Hypothesis: Children with IUGR will have increased IMCL linked to insulin resistance, but GH treatment may paradoxically reverse this association.

Objectives: To assess changes in IMCL during GH therapy and to increase our knowledge of GH action.

Study design: Prepubertal children initiating a course of GH therapy indicated by persistent short stature as a result of IUGR will be recruited to participate in a crossover study.

  • IMCL (soleus and tibialis anterior) will be measured non-invasively by proton magnetic resonance spectroscopy (1H-MRS)
  • Body composition will be measured by DEXA and morphometry
  • Whole body insulin sensitivity (IS) will be assessed by oral glucose tolerance
  • Levels of plasma lipids and hormones will be measured

Endpoints: The primary endpoint will be to define the effect of GH on IMCL content in IUGR children. Secondary endpoints will be (i) to compare the relationships between IMCL and IS before and after GH therapy, and (ii) to identify the correlative changes in plasma hormones and metabolites that may underlie the IMCL changes.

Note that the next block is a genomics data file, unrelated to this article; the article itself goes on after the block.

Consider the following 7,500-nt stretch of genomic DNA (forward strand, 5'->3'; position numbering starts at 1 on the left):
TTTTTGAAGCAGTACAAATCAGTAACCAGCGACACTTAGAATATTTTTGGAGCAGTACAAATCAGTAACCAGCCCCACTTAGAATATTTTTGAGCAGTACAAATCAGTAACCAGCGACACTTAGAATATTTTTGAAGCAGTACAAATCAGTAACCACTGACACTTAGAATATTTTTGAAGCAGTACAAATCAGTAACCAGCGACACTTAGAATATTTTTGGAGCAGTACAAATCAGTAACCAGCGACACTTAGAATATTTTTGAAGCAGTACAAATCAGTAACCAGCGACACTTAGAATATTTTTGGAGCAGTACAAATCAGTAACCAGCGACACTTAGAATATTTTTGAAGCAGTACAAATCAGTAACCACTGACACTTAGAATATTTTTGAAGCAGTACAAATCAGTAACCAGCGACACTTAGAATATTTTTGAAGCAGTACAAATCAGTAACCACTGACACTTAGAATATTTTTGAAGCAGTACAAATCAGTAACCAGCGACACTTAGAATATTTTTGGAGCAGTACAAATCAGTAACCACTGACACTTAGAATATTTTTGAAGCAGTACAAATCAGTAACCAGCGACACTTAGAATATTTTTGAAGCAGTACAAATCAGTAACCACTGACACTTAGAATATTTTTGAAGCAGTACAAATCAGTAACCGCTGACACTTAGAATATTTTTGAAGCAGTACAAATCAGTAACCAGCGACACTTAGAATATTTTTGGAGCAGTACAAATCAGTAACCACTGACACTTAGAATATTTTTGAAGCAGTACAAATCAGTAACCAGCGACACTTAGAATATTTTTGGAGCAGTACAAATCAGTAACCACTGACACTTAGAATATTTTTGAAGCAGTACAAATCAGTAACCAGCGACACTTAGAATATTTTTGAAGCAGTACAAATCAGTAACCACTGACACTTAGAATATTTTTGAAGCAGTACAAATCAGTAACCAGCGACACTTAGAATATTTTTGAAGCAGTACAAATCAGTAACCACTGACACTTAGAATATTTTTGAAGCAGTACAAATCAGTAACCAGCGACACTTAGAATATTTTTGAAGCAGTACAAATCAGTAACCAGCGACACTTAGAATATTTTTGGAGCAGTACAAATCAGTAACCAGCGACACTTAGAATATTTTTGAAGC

Significance: IMCL is anticipated to be a valuable probe for understanding GH effects on glucose homeostasis. This study is intended to reveal strategies for enhancing GH efficacy without compromising IS. New pharmacological approaches to manage GH-induced glucose intolerance would be important in counteracting this limiting factor in GH dosing.


Study Type : Observational
Estimated Enrollment : 12 participants
Observational Model: Case-Crossover
Time Perspective: Prospective
Official Title: Growth Hormone and Insulin Resistance in Children With Intrauterine Growth Restriction
Study Start Date : July 2005
Estimated Primary Completion Date : July 2011
Estimated Study Completion Date : December 2011

Resource links provided by the National Library of Medicine

U.S. FDA Resources